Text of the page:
The way that whales react to sunlight can shed new light on the human ageing process, say researchers.
Some species react by getting darker with UV exposure in the same way as humans get a tan.
Others though, protect from themselves from sun burn by turning genes on and off.
The work, which is published in the journal Scientific Reports, could lead to new anti-ageing treatments in humans.
via BBC News – ‘Tanned’ whales’ sun response gives clues to human ageing.
David Good’s parents come from different countries – hardly unusual in the US where he was raised. But the 25-year-old’s family is far from ordinary – while his father is American, his mother is a tribeswoman living in a remote part of the Amazon. Two decades after she left, David realised he had to find her.
Read this amazing story on the BBC website: BBC News – Return to the rainforest: A son’s search for his Amazonian mother.
Before the winners of Wildlife Photographer of the Year 2013 are announced on 15 October, enjoy these two commended images, chosen from thousands of international entries to this year’s competition.
Revealed: two commended photos from Wildlife Photographer of the Year 2013 | Natural History Museum.
The British Ecological Society has awarded the winners of its annual photography competition. Zoe Davies was named the overall winner for her shot of black-browed albatrosses greeting each other on the Falkland Islands. 2013 year marks the one hundredth anniversary of the society founded to encourage ecological research.
BBC Nature – In pictures: Photo competition celebrates ecology.
Tourism Australia has been hit with a faceful of hate from Facebook users after it posted – and censored – a full frontal shot of a kangaroo on its Facebook page. The photo had the caption: “Enjoying a lazy afternoon at Featherdale Wildlife Park. *Censored for Facebook”.
The post got an instant reaction with thousands of comments flooding in – many of outrage.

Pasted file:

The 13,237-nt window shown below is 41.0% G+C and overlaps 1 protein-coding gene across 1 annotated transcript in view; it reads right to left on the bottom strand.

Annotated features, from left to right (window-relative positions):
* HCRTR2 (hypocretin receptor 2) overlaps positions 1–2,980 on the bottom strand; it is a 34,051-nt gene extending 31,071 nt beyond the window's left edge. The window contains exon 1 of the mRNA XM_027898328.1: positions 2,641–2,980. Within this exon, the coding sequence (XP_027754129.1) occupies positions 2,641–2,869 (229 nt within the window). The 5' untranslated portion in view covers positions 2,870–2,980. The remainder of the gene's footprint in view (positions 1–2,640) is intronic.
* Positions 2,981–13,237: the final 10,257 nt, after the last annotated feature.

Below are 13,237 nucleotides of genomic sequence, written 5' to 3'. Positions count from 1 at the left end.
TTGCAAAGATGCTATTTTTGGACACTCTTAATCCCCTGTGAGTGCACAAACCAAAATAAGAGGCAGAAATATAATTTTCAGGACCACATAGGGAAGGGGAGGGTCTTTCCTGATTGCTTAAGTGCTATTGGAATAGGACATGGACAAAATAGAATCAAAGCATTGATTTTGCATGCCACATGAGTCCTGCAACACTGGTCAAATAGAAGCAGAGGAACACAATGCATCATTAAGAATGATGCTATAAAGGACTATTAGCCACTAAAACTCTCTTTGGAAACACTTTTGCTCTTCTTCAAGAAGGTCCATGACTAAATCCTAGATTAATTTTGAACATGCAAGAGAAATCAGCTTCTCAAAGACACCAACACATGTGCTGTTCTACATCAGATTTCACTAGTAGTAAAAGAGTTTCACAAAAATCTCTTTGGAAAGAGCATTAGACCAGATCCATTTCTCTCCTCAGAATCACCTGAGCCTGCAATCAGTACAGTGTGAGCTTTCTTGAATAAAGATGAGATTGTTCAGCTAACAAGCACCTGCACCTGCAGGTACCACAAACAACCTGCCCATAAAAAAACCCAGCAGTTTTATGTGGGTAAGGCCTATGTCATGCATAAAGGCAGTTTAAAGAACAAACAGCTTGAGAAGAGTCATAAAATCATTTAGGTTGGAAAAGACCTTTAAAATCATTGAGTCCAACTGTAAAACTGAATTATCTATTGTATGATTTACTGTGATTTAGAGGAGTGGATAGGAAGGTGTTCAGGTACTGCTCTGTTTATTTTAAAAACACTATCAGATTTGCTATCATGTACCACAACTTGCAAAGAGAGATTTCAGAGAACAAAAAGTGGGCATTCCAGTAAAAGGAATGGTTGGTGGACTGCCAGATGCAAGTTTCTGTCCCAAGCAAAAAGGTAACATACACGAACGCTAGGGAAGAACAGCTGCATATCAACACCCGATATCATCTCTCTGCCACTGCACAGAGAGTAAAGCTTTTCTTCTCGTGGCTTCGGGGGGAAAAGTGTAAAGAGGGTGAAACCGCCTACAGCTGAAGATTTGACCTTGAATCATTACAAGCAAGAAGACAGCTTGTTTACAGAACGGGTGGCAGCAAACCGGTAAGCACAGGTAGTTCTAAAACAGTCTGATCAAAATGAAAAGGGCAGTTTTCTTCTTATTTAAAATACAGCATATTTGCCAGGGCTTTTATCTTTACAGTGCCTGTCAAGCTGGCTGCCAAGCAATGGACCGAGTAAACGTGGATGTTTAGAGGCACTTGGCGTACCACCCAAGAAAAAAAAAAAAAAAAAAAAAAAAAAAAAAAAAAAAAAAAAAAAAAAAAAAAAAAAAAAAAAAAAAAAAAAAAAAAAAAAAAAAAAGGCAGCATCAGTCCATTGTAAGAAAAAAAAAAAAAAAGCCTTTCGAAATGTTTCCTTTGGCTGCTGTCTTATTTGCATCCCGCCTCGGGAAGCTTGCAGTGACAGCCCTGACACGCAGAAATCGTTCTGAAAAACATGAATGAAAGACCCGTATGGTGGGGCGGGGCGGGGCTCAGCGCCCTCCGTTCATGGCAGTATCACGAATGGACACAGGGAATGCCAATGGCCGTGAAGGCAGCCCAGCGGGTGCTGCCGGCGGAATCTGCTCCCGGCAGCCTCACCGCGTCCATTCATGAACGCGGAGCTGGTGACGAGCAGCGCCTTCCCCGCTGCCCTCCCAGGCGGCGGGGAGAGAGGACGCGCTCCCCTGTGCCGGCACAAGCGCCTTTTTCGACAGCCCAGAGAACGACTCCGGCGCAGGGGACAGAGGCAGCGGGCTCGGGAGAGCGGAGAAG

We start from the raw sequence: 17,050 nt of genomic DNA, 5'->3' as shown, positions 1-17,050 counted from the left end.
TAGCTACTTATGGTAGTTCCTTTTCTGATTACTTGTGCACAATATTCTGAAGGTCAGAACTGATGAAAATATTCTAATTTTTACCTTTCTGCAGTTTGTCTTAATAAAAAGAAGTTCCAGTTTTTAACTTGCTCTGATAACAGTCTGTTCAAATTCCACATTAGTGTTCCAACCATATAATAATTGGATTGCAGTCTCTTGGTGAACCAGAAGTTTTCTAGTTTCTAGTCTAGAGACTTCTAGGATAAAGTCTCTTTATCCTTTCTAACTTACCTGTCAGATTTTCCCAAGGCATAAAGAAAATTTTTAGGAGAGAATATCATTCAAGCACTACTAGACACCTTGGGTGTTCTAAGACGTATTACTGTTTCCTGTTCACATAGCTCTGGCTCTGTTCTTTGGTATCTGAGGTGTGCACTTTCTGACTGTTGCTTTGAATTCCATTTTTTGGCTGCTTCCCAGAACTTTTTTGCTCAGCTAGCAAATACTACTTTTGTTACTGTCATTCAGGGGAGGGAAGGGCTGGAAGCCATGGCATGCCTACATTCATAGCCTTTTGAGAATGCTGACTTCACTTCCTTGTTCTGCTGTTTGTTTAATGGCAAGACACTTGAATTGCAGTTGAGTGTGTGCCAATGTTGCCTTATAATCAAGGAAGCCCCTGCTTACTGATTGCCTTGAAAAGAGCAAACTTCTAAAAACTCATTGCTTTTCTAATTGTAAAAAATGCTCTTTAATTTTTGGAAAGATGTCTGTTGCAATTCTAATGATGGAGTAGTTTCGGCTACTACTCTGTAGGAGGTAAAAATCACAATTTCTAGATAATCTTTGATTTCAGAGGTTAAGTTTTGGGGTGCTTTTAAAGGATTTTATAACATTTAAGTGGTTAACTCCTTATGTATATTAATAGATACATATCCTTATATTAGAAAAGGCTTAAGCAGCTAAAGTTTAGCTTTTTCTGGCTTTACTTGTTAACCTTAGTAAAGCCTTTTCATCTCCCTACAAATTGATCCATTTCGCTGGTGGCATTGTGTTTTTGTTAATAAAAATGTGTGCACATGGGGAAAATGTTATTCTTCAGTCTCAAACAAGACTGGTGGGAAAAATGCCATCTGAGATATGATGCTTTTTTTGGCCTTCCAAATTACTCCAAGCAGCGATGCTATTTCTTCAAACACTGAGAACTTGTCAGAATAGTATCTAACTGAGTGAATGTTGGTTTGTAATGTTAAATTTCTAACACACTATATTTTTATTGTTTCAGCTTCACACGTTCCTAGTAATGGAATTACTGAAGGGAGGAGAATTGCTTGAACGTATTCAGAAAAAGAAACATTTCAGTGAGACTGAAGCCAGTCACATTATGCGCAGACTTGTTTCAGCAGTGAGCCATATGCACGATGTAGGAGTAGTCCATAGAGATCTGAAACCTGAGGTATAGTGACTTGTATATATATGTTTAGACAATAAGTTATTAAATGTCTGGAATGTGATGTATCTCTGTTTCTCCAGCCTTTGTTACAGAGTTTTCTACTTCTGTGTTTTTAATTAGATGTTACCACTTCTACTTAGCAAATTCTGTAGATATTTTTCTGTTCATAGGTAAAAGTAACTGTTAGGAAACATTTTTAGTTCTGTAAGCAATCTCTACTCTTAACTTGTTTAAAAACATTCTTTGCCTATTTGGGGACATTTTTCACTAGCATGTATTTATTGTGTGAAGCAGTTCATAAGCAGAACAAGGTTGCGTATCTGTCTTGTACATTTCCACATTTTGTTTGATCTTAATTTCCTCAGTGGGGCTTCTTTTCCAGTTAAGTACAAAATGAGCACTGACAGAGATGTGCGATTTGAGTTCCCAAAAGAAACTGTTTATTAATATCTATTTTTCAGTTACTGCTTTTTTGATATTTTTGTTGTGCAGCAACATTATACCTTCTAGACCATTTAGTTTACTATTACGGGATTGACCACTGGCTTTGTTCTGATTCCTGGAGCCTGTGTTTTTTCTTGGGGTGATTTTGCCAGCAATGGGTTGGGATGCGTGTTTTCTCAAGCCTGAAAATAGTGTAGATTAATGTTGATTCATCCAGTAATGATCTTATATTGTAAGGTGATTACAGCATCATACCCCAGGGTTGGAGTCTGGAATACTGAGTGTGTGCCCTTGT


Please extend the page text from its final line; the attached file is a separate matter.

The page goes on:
Censored Kangaroo Causes Facebook Outrage for Tourism… | Stuff.co.nz.
We all wanted to encounter this most fascinating wild animal of the tropics, the third largest cat in the world. Now here it was, slowly walking toward us. Two little boys, visiting from England, could hardly contain their excitement. On our ride over we had encountered an abundance of wildlife, but spotting our first jaguar was more exhilarating than all the monkeys and macaws put together…
via A jaguar safari in the wilds of Brazil – Latin American & Caribbean Travel – MiamiHerald.com.
UK tour operator Reef and Rainforest Tours who pioneered jaguar watching in Brazil have launched their new venture: Puma watching in the Torres del Paine National Park in Chile. Expert trackers and a demanding programme of early starts and lots of walking mean that sightings of this most elusive of big cats are virtually assured. Read Nigel Richardson’s excellent article in the Saturday Telegraph and see the first few groups here.
Chile: on the trail of the elusive puma – Telegraph.
This is the terrifying moment an angry female elephant charged a photographer as he took pictures from an open safari jeep.
Jagdeep Rajput was travelling through the Corbett National Park in India in an open safari jeep when he came within feet of a female Asian elephant who saw him and decided to charge.
Accompanied by her calf, the elephant and her previously peaceful herd began thundering down the track towards him.
Read more: http://www.dailymail.co.uk/news/article-2385973/Moment-elephant-charged-wildlife-photographer-caught-photo.html#ixzz2bMZ2yboL
At the first available moment, Lynn heads to the kitchens to ask what had happened to the 6lb of butter that had gone missing. The supply truck is not due for another 48 hours and the lack of butter is playing havoc with her menu. Quiche and cakes are staple camp fare, and with no butter, plus dik-diks raiding the vegetable garden, she’s in dire straits… Running a safari camp with quiche, cake, and pasted-on smiles – Telegraph.